I learned that I should probably read the original as well. This one is interesting because it is written with accents and isn't apologetic all my first instinct is todefinetly not like it but that is only because it is hard to find a character to sympathize with when all the guys (gay) in the book hate women but I think I need to look deeper
Belle Wood
Will Self is very literary. In a good way. His handling of language, his twisting of phrases makes you fall in love with words, not just with the stories. SO, we will forgive him for twisting ol' butch Oscar's tale of hidden vice to the gaucheness of the 80s. It's cool, really it is, but there is absolutely nothing here that you don't already know, having read it in an English lit class in high school. So look at the story as more of a platter that carries his words and phrases, because that is ...more
David Llewellyn
Until I read Will Self's take on Dorian, I hadn't read Oscar Wilde's original. Of course I knew the story, and had seen the film, but mid way through reading this book I took a walk on the Wilde side.
It has to be said, I think Will Self has done himself and Oscar Wilde a wonderful service by updating the tale. The original is dated - dreadfully dated - not to mean any discredit to Wilde who no doubt would have produced something far more salacious without the bonds of censorship. But Self serve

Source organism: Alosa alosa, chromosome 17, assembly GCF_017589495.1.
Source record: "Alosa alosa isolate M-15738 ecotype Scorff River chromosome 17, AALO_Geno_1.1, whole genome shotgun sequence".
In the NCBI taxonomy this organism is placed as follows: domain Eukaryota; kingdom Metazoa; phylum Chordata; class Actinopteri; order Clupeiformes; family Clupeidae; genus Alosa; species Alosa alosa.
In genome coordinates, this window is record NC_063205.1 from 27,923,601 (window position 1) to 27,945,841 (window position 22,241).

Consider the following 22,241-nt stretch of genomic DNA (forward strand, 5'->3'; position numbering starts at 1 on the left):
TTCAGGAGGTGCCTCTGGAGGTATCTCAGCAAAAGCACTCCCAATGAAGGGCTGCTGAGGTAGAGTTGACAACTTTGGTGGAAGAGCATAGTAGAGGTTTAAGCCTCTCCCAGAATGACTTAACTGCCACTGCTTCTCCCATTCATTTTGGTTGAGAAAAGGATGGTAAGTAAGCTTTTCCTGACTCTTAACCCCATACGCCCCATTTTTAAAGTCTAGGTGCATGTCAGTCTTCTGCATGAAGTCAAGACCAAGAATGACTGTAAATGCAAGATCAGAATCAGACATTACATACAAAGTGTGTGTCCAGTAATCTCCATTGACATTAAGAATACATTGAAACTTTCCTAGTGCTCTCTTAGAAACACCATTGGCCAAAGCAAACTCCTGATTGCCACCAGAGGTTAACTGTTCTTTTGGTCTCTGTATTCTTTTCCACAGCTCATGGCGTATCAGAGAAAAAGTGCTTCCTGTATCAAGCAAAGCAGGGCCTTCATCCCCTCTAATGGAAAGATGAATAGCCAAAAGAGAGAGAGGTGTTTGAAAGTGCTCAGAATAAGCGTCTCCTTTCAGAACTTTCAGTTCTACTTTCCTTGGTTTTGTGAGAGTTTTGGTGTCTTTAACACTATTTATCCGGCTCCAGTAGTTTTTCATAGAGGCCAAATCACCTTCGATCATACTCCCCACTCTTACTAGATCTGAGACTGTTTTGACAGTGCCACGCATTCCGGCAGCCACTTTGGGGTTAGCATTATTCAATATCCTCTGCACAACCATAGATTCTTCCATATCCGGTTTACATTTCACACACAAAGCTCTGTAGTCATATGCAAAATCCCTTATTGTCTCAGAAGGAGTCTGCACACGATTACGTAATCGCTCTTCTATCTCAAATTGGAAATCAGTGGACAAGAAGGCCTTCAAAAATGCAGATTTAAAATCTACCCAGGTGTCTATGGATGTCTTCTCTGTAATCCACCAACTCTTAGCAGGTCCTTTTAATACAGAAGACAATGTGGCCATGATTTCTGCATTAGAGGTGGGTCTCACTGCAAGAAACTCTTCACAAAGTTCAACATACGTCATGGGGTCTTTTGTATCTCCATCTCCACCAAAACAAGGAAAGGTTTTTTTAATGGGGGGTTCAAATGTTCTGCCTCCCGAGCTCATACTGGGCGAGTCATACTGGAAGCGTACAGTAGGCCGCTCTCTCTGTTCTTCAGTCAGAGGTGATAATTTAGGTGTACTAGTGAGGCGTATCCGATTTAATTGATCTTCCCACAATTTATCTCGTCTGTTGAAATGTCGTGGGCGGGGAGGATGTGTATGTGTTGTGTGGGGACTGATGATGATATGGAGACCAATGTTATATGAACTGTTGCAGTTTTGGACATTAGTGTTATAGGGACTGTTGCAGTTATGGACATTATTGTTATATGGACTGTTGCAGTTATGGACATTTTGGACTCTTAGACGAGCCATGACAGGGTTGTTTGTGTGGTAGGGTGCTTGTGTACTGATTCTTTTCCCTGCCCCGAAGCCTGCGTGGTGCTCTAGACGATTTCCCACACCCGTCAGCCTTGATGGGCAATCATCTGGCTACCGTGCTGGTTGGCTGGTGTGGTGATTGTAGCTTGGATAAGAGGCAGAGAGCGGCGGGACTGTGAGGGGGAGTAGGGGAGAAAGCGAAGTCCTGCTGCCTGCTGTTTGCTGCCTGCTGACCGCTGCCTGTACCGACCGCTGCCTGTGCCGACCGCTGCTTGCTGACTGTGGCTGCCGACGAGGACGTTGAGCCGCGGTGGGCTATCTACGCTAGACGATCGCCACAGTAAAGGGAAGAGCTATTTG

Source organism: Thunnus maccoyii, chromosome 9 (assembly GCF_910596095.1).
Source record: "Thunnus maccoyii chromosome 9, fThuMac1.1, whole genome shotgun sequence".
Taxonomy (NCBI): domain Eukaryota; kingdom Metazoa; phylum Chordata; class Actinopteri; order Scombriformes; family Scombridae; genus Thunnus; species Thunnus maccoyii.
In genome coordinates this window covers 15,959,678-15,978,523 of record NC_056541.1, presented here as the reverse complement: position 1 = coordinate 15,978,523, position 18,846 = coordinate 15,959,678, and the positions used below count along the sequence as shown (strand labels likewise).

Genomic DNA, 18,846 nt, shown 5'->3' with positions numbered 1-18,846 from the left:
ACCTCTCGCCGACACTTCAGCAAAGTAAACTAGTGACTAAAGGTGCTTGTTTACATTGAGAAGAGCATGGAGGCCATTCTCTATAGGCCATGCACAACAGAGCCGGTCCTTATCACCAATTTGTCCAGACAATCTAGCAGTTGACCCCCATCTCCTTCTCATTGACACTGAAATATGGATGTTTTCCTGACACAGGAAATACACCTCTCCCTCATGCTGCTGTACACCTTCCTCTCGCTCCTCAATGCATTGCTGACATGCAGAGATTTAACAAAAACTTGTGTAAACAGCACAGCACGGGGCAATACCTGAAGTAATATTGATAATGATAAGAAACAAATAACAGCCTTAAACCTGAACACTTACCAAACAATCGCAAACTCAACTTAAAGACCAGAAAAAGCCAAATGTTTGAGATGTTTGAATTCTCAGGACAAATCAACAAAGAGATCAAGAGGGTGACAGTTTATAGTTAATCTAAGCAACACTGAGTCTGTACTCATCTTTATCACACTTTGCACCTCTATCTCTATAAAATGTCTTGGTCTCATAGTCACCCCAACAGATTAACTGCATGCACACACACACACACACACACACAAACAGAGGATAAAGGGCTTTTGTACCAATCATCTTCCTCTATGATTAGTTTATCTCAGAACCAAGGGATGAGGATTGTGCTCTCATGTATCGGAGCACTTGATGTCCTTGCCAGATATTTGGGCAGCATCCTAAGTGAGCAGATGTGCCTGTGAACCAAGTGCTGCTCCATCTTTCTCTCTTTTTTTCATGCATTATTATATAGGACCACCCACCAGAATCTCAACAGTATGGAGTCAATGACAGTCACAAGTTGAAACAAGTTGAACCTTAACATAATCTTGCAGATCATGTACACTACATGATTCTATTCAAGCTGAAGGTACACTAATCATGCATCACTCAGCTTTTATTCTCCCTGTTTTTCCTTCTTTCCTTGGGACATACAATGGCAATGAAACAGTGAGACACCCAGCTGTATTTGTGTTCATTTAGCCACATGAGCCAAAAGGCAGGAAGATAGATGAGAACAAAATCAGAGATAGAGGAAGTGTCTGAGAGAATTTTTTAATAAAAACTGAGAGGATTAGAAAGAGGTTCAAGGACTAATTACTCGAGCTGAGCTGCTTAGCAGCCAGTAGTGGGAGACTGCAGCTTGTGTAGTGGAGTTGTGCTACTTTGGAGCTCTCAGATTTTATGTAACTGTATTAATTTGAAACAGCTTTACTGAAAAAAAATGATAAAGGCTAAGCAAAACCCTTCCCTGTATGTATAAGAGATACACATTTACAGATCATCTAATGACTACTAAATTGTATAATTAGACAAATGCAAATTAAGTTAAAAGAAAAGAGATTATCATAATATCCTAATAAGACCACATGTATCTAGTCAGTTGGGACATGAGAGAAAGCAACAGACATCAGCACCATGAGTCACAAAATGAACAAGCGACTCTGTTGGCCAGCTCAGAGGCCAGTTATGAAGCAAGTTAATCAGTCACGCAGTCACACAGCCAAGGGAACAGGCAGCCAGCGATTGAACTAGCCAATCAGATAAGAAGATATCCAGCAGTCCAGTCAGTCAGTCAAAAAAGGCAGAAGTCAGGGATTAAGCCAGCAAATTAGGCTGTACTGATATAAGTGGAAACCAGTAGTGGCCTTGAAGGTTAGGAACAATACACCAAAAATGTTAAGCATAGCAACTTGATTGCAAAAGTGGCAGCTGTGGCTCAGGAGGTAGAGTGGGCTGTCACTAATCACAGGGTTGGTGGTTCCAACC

I wasn't too big a fan of this book, but I must admit I had already pretty much decided beforehand that I wasn't going to be, so that may have influenced my opinion. Up until the epilogue, the book was pretty much what I expected, lots of sex, drugs and debauchery resulting in HIV-AIDS for most of the characters, with the exception of Dorian. Only in the epilogue it received an interesting twist, with an ending that mixes up several options and leaves the reader wondering. Not my favourite but i ...more
Jennifer Lauren Collins